Hey Guys, Its been a little while since I posted but news is kind of dry this time of year. I wrote the following paper for an English class this week and though it really doesn't have anything to do with the Cardinals, I think its a pretty good baseball paper.
A Five-Step Plan for Success in a Small Market
For the last fifteen or twenty years, small market teams have struggled to compete in Major League Baseball. There are many reasons for this, most notably free agency. Large market teams, like the New York Yankees and Los Angeles Dodgers, can afford payrolls that exceed $100 million. Smaller market teams, teams like the Kansas City Royals, Baltimore Orioles, Pittsburgh Pirates, etc., cannot afford to do this and must run better and smarter organizations to succeed. The following five-step plan illustrates how to do this.
The first step is the most important. In a small market, the front office and coaching staff must agree on an organizational philosophy; if the front office believes the team should be run one way and the coaching staff believes it should be run a different way, the team will fail. This starts with choosing a general manager. The general manager will be responsible for assembling the front office and the coaching staff. A good general manager can make the difference between an average team and a great team, so the small market team must choose wisely. Someone with experience as an assistant general manager in a successful small market city is a smart choice. A tired, older baseball guy who has not changed with the game and still believes spectators wear suits and ties and players wear stirrups would be a poor choice. Once a general manager has been chosen, it is time to look for a manager (head coach). Again, this is a very important decision. Joe Maddon transformed the Tampa Bay Rays from the worst team in baseball to the World Series runner up in two seasons. A good manager can do that. A bad manager can set your team back a decade. In choosing a manager, a small market team cannot just throw millions of dollars at the biggest name available. Lou Pinella and the Tampa Bay organization proved this strategy does not work. A small market team must look for someone who has had success in the minor leagues, which means someone who can win without superstars. Small market teams have few, if any, superstars.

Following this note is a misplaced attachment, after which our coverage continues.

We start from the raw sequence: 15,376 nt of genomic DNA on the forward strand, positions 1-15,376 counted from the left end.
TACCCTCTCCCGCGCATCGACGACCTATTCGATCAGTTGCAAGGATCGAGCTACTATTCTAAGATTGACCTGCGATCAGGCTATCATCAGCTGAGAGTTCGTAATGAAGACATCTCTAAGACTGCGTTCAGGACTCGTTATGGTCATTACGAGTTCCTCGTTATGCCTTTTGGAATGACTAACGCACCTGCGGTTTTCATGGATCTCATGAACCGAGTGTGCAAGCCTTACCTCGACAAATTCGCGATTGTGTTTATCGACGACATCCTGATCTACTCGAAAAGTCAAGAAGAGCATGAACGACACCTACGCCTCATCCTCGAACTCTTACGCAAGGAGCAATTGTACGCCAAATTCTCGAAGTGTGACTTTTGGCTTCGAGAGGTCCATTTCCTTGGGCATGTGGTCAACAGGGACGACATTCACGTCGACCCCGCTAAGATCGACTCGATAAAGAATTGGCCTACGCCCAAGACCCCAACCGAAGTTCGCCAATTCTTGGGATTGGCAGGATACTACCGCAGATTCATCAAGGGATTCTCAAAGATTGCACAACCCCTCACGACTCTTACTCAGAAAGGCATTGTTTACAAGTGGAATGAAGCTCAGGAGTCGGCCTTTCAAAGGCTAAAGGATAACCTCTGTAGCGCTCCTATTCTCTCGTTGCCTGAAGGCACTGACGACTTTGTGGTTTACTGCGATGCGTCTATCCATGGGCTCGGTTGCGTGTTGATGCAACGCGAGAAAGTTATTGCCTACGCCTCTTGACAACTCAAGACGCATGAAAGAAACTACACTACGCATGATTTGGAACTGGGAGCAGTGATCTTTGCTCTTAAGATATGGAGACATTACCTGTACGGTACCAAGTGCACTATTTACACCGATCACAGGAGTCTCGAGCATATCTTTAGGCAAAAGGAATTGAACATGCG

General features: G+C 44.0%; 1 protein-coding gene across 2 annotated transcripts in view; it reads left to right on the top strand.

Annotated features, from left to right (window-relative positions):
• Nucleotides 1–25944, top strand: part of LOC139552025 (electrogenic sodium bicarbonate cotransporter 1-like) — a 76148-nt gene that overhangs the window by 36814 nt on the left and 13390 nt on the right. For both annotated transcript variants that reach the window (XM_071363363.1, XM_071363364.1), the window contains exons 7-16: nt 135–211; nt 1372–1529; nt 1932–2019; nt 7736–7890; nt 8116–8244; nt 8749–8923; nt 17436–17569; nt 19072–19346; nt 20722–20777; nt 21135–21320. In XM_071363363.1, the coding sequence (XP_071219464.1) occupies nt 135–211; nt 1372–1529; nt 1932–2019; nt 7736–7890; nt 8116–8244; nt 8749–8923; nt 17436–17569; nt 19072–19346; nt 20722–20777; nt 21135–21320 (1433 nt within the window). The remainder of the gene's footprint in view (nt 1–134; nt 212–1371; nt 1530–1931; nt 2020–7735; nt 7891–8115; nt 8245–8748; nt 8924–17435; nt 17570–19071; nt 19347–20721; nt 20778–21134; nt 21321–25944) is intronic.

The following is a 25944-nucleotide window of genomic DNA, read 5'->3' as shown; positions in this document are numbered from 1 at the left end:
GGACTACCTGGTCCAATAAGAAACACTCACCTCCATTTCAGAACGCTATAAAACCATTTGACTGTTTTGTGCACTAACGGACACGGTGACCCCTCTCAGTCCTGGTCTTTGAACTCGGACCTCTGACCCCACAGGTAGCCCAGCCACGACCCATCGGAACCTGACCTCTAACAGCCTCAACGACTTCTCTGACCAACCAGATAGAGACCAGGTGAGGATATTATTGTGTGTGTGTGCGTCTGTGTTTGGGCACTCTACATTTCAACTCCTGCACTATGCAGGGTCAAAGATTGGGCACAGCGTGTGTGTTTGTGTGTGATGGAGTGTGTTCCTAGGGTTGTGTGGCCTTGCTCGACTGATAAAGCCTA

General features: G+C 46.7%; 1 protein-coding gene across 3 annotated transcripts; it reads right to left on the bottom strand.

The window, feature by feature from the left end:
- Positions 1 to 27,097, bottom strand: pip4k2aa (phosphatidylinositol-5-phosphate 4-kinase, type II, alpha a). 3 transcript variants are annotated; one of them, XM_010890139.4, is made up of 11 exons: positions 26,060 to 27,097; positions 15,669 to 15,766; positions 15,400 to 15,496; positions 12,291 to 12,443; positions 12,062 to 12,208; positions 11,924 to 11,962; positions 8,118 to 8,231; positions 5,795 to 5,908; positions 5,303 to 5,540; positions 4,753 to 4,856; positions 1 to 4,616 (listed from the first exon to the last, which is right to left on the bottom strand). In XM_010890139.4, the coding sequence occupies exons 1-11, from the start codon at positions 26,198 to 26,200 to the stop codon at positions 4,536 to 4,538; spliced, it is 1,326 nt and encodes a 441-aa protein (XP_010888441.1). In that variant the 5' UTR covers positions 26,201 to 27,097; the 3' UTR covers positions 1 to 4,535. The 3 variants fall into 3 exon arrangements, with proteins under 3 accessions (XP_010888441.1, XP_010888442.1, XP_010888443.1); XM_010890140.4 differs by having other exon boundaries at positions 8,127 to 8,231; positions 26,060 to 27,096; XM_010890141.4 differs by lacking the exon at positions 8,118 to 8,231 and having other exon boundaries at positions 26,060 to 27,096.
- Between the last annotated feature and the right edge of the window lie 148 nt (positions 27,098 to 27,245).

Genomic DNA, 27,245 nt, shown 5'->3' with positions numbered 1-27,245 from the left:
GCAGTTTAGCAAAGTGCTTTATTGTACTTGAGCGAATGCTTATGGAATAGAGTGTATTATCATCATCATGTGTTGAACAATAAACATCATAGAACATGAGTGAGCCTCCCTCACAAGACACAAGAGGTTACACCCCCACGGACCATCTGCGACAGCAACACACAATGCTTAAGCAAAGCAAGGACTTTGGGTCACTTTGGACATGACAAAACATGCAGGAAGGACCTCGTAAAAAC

The second step is by far the most difficult - a small market team must draft well. This sounds easy enough, but do not be fooled. Drafting in Major League Baseball is much more difficult than drafting in any of the other three major sports. A blue chip, five-tool prospect usually needs a minimum of three minor league seasons (most need far more) before he is ready for the major leagues. This is not the case in football or basketball; Lebron James averaged over 20 points per game in his first year out of high school and Mark Sanchez led the New York Jets to the AFC Championship game in his rookie campaign. What makes drafting in baseball so difficult? With three-plus minor league seasons needed for prospects, the chance of a player getting hurt and never playing in the major leagues is high - especially among pitchers, whose arms are more fragile than fine china. There are also many busts, especially among high school players who have never faced major league caliber competition. There are fifty rounds in the major league draft for a reason: in any given year, a team can expect that no more than two or three of their fifty draft picks will contribute in the major leagues. How can a small market team maximize each draft? A small market team should only select college players in the first ten rounds of the draft, not high school players. In those high rounds, players are usually being paid six or seven figure signing bonuses. Though there are no “sure things” in baseball, college players are more likely to become contributors than high school players because they have faced better competition. With less leverage than high school players, there is also far less chance that a college pick will refuse to sign and leave a small market team with a wasted draft pick.